Nephi Anderson, Added Upon (Salt Lake City: Deseret News Press, 1898. 228 p. [my 16th edition, 1939]

The oldest book on the list, and the only fiction. Added Upon was incredibly popular for an incredibly long time – I’m not sure it has ever gone out of print (it may have), and since it has long been in the public domain you can find all kinds of cheap reprints out there, as well as many copies of old editions. This story follows a group of souls from the premortal existence, through mortality, and on into the next life – long before Saturday’s Warrior repeated the idea. The writing is a bit stiff and stilted, but you’ll soon adapt. It’s fun to see where so many non-scriptural folk notions of pre- and post-mortality came from.



  1. Added Upon is in Kindle/mobi and Nook/e-pub formats at several free, public repositories such as this one:

    Comment by Allison in Atlanta — March 12, 2013 @ 7:51 am

  2. My experience in reading Mormon history has been very anti-climatic: the first book I read was Richard Bushman’s Rough Stone Rolling. I’ve read about 50 books since and nearly everything else has failed to match the lofty bar set by Bushman. Others that have wowed me include Givens’ By the Hand of Mormon, Prince and Wright’s David O. McKay and the Rise of Modern Mormonism, Ed Kimball’s biography of his father’s tenure as church president Lengthen Your Stride, and Massacre at Mountain Meadows.

    Another Mormon studies book I rank with these, though not history, is Grand Hardy’s Understanding the Book of Mormon. It totally changed the way I read the scripture.

    Comment by Bill West — March 12, 2013 @ 8:43 am

  3. Darn. I was going to try to be esoteric and original by recommending “Carthage Conspiracy.”

    And I’m pleasantly surprised to see Anderson’s “Added Upon” a book I was very fortunate to receive as a gift when I was young. Much, much better than most Mormon Fiction.

    I agree with Bill’s addition of “Lengthen Your Stride” by Ed Kimball. Everybody read the first book on Pres. Kimball’s life. This second volume is so much better and basically ignored. The chapters on the Revelation on the Priesthood (OD2) are fascinating.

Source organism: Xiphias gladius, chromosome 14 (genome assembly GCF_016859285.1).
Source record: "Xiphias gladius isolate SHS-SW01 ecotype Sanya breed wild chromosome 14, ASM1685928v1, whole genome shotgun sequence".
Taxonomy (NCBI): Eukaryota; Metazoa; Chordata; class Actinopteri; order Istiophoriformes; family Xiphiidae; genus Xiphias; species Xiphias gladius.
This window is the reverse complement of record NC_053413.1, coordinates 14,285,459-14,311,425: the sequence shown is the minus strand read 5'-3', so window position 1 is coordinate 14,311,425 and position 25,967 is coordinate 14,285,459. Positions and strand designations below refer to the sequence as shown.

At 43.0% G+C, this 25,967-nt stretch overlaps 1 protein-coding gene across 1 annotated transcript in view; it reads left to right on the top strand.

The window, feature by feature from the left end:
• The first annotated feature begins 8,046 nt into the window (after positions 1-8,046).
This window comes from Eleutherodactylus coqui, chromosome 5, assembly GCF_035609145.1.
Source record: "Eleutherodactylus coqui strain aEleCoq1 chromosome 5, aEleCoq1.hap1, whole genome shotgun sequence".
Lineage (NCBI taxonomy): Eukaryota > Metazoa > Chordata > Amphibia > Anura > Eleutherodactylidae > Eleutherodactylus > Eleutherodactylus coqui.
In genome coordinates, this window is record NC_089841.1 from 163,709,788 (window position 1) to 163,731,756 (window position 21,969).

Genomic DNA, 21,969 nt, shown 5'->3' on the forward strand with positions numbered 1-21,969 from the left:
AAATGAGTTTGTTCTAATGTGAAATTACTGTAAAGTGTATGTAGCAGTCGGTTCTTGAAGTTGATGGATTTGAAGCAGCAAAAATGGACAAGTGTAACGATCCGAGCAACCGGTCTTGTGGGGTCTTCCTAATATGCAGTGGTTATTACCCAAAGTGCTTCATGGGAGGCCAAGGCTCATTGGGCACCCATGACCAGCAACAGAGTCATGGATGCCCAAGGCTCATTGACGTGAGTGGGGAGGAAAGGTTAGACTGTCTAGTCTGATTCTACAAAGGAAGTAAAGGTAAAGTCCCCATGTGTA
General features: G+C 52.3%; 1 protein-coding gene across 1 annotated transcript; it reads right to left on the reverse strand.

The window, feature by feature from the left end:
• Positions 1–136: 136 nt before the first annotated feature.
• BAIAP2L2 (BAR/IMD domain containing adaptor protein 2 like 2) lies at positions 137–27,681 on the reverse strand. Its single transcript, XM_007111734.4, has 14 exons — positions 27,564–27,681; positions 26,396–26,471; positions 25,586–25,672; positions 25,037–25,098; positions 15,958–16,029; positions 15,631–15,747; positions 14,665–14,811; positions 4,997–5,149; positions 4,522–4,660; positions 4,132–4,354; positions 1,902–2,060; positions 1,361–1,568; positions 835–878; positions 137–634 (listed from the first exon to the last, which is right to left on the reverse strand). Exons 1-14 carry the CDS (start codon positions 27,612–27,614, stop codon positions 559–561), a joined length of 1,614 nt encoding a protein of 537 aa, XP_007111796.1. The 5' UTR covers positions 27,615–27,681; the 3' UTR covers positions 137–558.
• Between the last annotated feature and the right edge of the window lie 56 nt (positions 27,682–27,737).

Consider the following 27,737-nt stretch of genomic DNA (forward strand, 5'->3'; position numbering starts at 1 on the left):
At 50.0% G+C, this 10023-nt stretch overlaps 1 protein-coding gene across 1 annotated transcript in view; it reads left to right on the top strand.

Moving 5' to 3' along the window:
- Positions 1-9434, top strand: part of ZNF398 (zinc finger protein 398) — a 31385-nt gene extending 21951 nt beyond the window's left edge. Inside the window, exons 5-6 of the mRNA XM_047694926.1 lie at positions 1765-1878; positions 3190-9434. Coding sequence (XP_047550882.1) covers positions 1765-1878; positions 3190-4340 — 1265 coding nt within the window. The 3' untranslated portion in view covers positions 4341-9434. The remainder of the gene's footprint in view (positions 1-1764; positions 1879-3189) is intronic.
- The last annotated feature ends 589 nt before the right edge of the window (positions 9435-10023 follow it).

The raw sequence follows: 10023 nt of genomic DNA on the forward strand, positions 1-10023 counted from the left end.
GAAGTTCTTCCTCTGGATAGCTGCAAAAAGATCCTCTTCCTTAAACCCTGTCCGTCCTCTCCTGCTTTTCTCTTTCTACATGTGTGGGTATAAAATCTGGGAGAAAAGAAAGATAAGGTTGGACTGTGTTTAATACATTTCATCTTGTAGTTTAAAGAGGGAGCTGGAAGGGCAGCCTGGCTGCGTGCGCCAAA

Comment by Grant — March 12, 2013 @ 9:19 am

  4. I’m a biography nut, so if that’s you’re thing, here are some I’ve enjoyed:

    Best old book: Autobiography of Parley P. Pratt.
    Best “unknown” book: Tate’s “LeGrand Richards, Beloved Apostle”
    Best new book: Another endorsement for “Lengthen your Stride”
    (I liked Prince’s McKay Bio, but thought it fell short of its potential by largely ignoring the rise of Mormon Conservatism, of which McKay played a major role).
    I haven’t yet read Turner’s bio of Pres. Young, but that’s on the list, too…

    Comment by The Other Clark — March 12, 2013 @ 10:20 am

  5. This is a really great list. I’ve read through most and agree that they are great. I’m getting to the point where I don’t know what I would recommend anymore, there is so much to read.

    Comment by J. Stapley — March 12, 2013 @ 1:30 pm

  6. Thanks for the list. I’m in my second go round of Carthage Conspiracy after a recent trip to Nauvoo. Literally stumbled upon it in the university library way back in 1984 or so while taking a break from studying. I went on to law school and understood some of the technical proceedings a little better, but you are right. Any reader can understand the jargon and order of proceedings. Will look into the other recommended books.

    Comment by IDIAT — March 12, 2013 @ 1:38 pm

  7. This looks like a Thanksgiving feast of reading — even the exotic relish tray is included! I’ve only read one of these (Carthage Conspiracy) so it’s all new to me. I have some of these on my wish list, better get off the computer and read a book!

    Comment by MDearest — March 12, 2013 @ 2:05 pm

  8. Nice list. (And I’m not just saying that since I’m mentioned!) The Women of Faith collection is really extraordinary. I haven’t finished the book yet — I’m saving it to read a little at a time — and they are amazing accounts. As I explained elsewhere, it’s a drop in the bucket in correcting what has been a male-centric telling of our history, but it is a step in the right direction.

    The Allen and Leonard history of the Church is good; I just handed it to one of my teenagers the other day when some questions arose.

    Comment by Amy T — March 12, 2013 @ 2:25 pm

  9. Ardis, thanks for the list,…..and to think I thought that I’d read most of the “good stuff”.
    This gives me plenty to consume for a week on the Mexican Riveria.

    Comment by PJD — March 12, 2013 @ 2:31 pm

  10. Thanks for your comments and suggestions. As several have said, there is SO much out there, so where do you start?